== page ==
If you go
What: 85th anniversary of the Liberty Theatre, with a showing of “The Jazz Singer” (1927).
Where: 315 N.E. Fourth Ave., Camas.
When: 5:30 and 7:45 p.m. Thursday.
Cost: $3.75. First 25 guests receive free commemorative poster by Blythe Ayne.
On the Web: Liberty Theatre
The grand dame of downtown Camas, the Liberty Theatre, will celebrate her 85th birthday on Thursday with pomp and circumstance.
The Granada Theatre — later renamed the Liberty — opened on June 14, 1927, with the motion picture "Lost at the Front," billed as "A war comedy that calls for bursting laughter as well as shells."
Ticket prices were 10 cents for children and 30 cents for adults.
For the anniversary gala, managing director Rand Thornsley had hoped to show "Lost at the Front," but the film is among the silver screen's lost treasures.
Instead, he will show the 1927 film "The Jazz Singer," starring Al Jolson. The world's first motion picture using synchronized dialogue sequences, this classic signaled the end of the silent film era and the beginning of "talkies."
The theater originally offered both movies and live productions on the 25-by-30-foot stage. At the grand opening, live music was performed by radio station singers Hugh Walton and The Three Janes, with Professor Wood playing the pipe organ.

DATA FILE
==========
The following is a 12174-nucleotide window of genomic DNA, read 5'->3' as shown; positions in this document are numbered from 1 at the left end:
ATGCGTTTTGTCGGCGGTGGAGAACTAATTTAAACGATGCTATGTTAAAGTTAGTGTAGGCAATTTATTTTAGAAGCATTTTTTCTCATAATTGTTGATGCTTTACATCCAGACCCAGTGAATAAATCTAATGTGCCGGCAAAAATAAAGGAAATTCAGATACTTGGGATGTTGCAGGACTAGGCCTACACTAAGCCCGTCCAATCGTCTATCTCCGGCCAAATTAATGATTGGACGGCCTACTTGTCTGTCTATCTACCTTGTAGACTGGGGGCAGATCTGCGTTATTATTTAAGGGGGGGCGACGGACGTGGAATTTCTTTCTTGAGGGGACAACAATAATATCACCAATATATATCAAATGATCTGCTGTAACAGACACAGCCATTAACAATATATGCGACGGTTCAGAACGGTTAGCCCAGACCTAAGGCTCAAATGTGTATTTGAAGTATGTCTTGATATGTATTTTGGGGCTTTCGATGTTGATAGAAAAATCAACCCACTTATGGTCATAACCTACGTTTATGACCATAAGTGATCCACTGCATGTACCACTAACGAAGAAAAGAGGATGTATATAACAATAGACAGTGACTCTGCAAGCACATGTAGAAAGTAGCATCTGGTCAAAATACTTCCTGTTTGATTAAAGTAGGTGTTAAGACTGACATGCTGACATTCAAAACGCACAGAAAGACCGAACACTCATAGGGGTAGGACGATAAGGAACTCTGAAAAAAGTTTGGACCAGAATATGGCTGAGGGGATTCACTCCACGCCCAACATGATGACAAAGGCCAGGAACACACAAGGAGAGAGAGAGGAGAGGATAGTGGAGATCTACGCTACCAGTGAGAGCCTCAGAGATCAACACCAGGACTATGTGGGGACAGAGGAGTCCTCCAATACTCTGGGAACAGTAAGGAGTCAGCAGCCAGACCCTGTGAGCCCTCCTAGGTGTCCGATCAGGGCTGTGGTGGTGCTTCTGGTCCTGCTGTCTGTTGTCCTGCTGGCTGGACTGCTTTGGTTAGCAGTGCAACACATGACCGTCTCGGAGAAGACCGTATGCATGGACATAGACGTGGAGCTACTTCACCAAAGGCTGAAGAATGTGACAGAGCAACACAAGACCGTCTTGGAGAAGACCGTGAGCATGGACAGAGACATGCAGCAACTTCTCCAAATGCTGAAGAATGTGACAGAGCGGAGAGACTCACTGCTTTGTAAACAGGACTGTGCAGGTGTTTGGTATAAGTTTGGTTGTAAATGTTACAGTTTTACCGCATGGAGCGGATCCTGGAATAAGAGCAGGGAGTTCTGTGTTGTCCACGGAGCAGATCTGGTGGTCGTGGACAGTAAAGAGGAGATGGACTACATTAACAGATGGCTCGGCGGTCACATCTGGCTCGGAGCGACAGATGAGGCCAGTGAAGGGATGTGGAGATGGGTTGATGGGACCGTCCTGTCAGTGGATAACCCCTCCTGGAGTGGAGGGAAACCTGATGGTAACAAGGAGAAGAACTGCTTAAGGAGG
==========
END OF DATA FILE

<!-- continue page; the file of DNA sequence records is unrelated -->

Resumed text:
Portland architect P.M. Hall Lewis designed the elegant theater in Moorish/Spanish style. In 1927, during the economic boom of the Roaring Twenties, no expense was spared.
The 800 sumptuous seats cost $6,000 and the pipe organ cost a whopping $12,000. The total cost was $75,000, a hefty sum at the time.
To put things into 1927 perspective, shoppers in Vancouver's bustling downtown could buy ladies' rayon hose for 35 cents and men's felt hats -- a wardrobe essential -- for $1.95.
A 1927 Chevrolet Coupe cost $777. Gasoline to fill it was about 15 cents a gallon.
For more than 80 years, the Liberty's marquee welcomed moviegoers to the popular entertainment destination in downtown Camas.
After a fire gutted the Liberty in 1994, the owners refurbished the theater, but the pipe organ was not reinstalled.
For about 18 months, from August 2009 until March 2011, the Liberty shut down. She sat vacant and forlorn.
In early 2011, the Rootstock Capital Management LLC leased the property from owners Gary and Marilyn Webberly, and Thornsley stepped up to manage the historic theater.
Thornsley's big plans for the old girl include extensive remodeling of the landmark theater. Today, the renovated main theater seats 348. Most recently, he added an intimate 26-seat studio theater and named it The Granada as a nod to the theater's original Spanish name.
In The Granada, Thornsley plans to show art and independent films.
He has found a programming mode and family-friendly price that works for Camas. All movies are $3.75, except on Tuesdays, when tickets are $3.
Thornsley commissioned a commemorative anniversary poster from Camas artist Blythe Ayne. Posters will be given to the first 25 guests to arrive at the showings on Thursday.
He invites people to dress in 1927 fashion and to join him at the Liberty for her 85th birthday bash. Felt hats optional.